|Allows a ship to rotate and, when turned on, causes it to resist rotation. Can spin a station using power, when station voxel support is activated.|
|Fits small ship|
|Fits large ship and station|
|Data Controls:|| [purge] (?)|
The effectiveness of a spacecraft's gyroscopes is proportional to the number of working gyroscopes onboard, and inversely proportional to the vessel's mass: Constructing additional gyroscopes on a vessel will make it turn, pitch, and roll quicker. However, if you add armour, machinery, structural elements or in any other way increase the mass which the gyroscopes will have to move, the ship's responsiveness will decrease.
The power level or sensitivity of a gyro can be adjusted from 100% to 0% (off). Well tuned settings allow for very small ships to react to input with precise turning, rather than violent spinning. Large Ship Gyroscopes feature a control panel on their front side, through which the player may access the block's control interface, as well as the rest of the ship's systems. Small ship gyroscopes lack this feature, and can thus only be accessed from a Cockpit or Remote Control.
Although it is the centerpiece of a ship's inertial dampening system, a gyroscope cannot alter a spacecraft's speed. In order to make the inertial dampening system fully functional, the ship should have at least one thruster facing each cardinal direction (forwards, backwards, left, right, up and down). This will allow the gyroscope's internal computer to calculate the ship's orientation using data from the gyroscope itself, and then use both the gyroscope and the ship's thrusters to control the ship's orientation and speed. How long it will take for the dampening system to cancel the relative velocity* of a moving ship depends on the speed of the ship, the ship's mass, the net negative acceleration provided by its thrusters, and the ratio of working gyroscopes to vessel mass.
If you find yourself in a situation where a ship is spinning and method akin to kicking and knocking may be used to help slow the inertia of hurling ships.
*For practical purposes, the inertial dampening system uses asteroids as points of reference, and will attempt to keep the ship stationary relative to these asteroids. This is allows the player to easily maintain a ship's position and oriantation relative to an asteroid during mining or construction operations.
- See Gyroscope mechanics for more details about this block's effects.
Kinetic Braking: When Inertial Dampening Fails
In some situations, the player may find their self in a situation where a moving vessel's dampening system may be partially or entirely disabled, and the ship moving too rapidly for an engineer to physically restore the dampening system to the level of functionality which is required to stop this movement. Regardless of the cause of the emergency, the root cause of the emergency is at least one of the following:
- Destruction of the vessel's thrusters on one side.
- Power loss aboard the vessel while maneuvering (As a result of its powerplants being disabled or running out of fuel).
- Destruction of the vessel's gyroscopes.
The first situation may be easily resolved, and the second may be easily prevented. If a ship loses its front thrusters, the pilot may simply turn it and use its side/top/bottom or rear thrusters to slow down for repairs, and vice versa. Power losses are most likely to occur when: 1)There's a pilot at the controls. 2)The vessel isn't moving. Entering and powering up a stationary vessel is easy, and a charged Battery may serve as backup power for stopping a moving ship in case of main powerplant failure. These batteries may be activated by the pilot without needing him/her to leave the seat and physically repair/refuel the powerplants, which may have to be done whilst spinning if the vessel lost power during a maneuver.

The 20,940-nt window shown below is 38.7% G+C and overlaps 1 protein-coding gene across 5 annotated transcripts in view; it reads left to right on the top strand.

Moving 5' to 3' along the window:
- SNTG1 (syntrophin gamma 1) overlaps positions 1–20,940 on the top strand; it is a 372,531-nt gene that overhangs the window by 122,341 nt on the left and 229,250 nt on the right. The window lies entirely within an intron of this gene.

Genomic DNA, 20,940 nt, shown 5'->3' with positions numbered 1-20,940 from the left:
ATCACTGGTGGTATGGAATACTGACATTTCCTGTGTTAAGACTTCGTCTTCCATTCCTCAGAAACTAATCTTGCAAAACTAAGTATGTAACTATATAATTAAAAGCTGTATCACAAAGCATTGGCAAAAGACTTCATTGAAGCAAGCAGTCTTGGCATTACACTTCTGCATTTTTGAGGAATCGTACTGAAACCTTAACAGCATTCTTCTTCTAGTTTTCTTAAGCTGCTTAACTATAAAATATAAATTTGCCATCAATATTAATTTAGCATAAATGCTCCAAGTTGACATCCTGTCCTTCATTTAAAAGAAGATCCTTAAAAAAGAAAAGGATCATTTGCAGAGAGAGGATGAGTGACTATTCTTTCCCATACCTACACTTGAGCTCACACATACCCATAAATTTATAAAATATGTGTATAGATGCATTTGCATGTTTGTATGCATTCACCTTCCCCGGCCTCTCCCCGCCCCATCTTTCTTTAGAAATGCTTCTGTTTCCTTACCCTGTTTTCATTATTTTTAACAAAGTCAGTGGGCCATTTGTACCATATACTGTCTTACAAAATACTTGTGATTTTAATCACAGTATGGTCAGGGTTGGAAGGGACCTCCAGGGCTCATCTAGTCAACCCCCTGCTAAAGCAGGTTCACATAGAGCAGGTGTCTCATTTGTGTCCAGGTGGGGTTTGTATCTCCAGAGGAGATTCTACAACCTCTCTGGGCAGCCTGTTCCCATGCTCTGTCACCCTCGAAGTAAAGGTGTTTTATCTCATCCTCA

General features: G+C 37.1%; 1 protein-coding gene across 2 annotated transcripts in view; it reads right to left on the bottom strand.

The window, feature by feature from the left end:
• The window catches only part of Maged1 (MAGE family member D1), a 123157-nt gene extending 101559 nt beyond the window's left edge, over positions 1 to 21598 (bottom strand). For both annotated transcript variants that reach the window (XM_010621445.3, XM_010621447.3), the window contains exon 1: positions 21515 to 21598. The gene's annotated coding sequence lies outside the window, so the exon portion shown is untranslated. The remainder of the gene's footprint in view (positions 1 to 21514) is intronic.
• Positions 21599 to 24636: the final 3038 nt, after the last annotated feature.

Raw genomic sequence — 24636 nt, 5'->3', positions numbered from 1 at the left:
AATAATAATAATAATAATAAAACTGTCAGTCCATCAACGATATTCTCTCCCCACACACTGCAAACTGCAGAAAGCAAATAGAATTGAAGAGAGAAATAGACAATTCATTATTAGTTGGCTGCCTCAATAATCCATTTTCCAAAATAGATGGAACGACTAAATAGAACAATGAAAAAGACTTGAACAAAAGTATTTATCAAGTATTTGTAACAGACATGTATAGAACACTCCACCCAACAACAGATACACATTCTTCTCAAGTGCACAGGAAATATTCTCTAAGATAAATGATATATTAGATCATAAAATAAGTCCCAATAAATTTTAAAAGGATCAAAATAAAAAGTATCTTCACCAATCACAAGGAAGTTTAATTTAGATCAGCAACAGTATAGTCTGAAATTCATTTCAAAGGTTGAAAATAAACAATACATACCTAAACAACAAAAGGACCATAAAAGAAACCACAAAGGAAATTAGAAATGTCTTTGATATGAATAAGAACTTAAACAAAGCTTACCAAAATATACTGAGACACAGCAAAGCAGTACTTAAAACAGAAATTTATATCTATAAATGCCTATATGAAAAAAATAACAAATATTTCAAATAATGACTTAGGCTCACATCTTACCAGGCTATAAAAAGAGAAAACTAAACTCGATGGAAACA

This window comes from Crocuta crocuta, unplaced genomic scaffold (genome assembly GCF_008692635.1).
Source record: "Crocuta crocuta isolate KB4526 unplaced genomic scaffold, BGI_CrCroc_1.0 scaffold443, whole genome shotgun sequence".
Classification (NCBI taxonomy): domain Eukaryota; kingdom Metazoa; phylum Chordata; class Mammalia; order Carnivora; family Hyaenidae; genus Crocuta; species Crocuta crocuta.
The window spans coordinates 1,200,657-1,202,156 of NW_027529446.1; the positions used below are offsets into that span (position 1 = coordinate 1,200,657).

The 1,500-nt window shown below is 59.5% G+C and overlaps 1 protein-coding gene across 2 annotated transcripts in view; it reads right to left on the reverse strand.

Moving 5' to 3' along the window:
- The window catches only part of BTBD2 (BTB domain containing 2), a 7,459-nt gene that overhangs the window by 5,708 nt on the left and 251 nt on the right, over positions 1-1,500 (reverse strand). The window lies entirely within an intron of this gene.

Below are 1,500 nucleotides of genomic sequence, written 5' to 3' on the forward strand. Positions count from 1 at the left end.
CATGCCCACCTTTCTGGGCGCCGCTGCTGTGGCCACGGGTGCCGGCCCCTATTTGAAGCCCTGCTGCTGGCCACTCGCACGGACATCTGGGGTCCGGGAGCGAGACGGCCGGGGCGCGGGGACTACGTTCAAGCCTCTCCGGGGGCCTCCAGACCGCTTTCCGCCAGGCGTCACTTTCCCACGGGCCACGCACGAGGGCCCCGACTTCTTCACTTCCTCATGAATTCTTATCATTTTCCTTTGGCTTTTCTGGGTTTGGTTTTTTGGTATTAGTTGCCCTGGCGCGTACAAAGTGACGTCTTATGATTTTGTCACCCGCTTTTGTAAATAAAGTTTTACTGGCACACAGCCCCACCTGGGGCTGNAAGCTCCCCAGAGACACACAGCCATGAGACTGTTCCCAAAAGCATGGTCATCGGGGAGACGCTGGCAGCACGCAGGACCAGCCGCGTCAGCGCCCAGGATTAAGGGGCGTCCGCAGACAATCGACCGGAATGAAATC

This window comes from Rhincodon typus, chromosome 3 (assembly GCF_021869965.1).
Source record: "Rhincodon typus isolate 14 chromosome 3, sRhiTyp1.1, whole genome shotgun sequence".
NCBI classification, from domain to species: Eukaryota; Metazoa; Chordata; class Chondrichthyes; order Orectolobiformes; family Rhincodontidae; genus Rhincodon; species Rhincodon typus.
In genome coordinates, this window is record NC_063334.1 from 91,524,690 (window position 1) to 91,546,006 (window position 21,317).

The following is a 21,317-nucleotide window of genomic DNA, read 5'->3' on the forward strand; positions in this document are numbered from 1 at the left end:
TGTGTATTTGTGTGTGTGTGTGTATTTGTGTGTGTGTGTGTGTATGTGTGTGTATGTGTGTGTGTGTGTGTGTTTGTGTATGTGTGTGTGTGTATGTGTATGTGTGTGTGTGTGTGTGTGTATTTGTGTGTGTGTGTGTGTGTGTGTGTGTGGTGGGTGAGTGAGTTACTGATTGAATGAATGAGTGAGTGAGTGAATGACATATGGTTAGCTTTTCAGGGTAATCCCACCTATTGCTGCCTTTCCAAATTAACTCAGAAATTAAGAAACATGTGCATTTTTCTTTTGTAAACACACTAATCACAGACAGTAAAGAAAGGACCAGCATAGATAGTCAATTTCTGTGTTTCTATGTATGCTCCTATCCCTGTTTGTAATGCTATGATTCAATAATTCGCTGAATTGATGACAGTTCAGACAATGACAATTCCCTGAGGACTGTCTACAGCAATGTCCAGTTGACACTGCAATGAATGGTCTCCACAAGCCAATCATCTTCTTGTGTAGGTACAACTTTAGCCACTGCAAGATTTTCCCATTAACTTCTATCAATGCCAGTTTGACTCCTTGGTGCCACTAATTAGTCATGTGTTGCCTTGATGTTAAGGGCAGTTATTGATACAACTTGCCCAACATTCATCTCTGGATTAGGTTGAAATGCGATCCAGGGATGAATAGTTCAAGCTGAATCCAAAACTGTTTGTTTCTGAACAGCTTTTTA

Complete loss of gyroscope authority is often a far more serious problem. With no working gyroscopes, a vessel will spin forever (a very long time), and the spinning may itself prevent the reparation/replacement of the gyroscopes. In this situation, the only way to stop the spin is to, literally, stop the spin. Violently. Usually by crashing another (less important) ship into the spinning one in such a way that the spin is halted or at least decreased.
Great care should be taken when the direction of the spin is determined, as a misjudgement may lead the player to ram the second ship into the first in such a manner that the spin not only continues, but does so with increased speed.
- Determine where the spinning vessel is going, and place the second ship in its path.
- Ram the second ship into the parts of the first ship which are spinning towards the second ship. This will partially cancel out both the first ship's movement through space, and some of its spin.
- Repeat steps 1 and 2 until the first ship is spinning slowly enough to let you board it and restore the inertial dampening system to operational status.
Gyroscopes use only a tiny amount of power, regardless of whether the ship is at rest or being made to roll. The large ship version uses approximately 30 W at full power, while the small ship version uses only 0.6 W - 1/50th the power. It is difficult to estimate the exact figures, due to reliance upon power usage outputs while piloting the ship.
A Gyroscope takes up a 1x1x1 block space on both small and large ships. It attaches to blocks only on its bottom face. It must be attached to 1b3Block of space unobstructed. To place it, the Engineer must have Steel Plates. As with other constructs, the Gyroscope's component price scales with size upon its placement. To place a Gyroscope; the toolbar for Gyroscope must be selected in order to begin placement. Where it is placed will determine its component price. Gyroscopes can not be placed on the canopy glass of small ship cockpits or thruster nozzles.
|Large Steel Tube||4||—||1||—|